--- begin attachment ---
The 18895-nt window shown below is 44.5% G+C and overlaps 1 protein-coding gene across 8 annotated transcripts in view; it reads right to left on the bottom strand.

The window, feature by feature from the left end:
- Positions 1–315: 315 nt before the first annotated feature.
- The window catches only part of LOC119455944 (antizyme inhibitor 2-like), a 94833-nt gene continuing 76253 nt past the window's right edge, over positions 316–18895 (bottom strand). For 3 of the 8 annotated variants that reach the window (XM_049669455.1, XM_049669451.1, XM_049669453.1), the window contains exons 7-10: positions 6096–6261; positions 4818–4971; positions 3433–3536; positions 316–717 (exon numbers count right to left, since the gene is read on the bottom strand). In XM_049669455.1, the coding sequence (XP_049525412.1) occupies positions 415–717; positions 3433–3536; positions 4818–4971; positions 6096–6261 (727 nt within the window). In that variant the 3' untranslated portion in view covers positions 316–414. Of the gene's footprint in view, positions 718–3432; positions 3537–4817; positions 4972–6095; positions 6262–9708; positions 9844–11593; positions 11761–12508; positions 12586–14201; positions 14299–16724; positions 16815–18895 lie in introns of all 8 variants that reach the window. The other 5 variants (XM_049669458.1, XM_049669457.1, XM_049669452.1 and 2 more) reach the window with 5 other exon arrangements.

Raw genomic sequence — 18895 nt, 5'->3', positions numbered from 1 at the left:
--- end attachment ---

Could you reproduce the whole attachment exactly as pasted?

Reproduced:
The 18895-nt window shown below is 44.5% G+C and overlaps 1 protein-coding gene across 8 annotated transcripts in view; it reads right to left on the bottom strand.

The window, feature by feature from the left end:
- Positions 1–315: 315 nt before the first annotated feature.
- The window catches only part of LOC119455944 (antizyme inhibitor 2-like), a 94833-nt gene continuing 76253 nt past the window's right edge, over positions 316–18895 (bottom strand). For 3 of the 8 annotated variants that reach the window (XM_049669455.1, XM_049669451.1, XM_049669453.1), the window contains exons 7-10: positions 6096–6261; positions 4818–4971; positions 3433–3536; positions 316–717 (exon numbers count right to left, since the gene is read on the bottom strand). In XM_049669455.1, the coding sequence (XP_049525412.1) occupies positions 415–717; positions 3433–3536; positions 4818–4971; positions 6096–6261 (727 nt within the window). In that variant the 3' untranslated portion in view covers positions 316–414. Of the gene's footprint in view, positions 718–3432; positions 3537–4817; positions 4972–6095; positions 6262–9708; positions 9844–11593; positions 11761–12508; positions 12586–14201; positions 14299–16724; positions 16815–18895 lie in introns of all 8 variants that reach the window. The other 5 variants (XM_049669458.1, XM_049669457.1, XM_049669452.1 and 2 more) reach the window with 5 other exon arrangements.

Raw genomic sequence — 18895 nt, 5'->3', positions numbered from 1 at the left: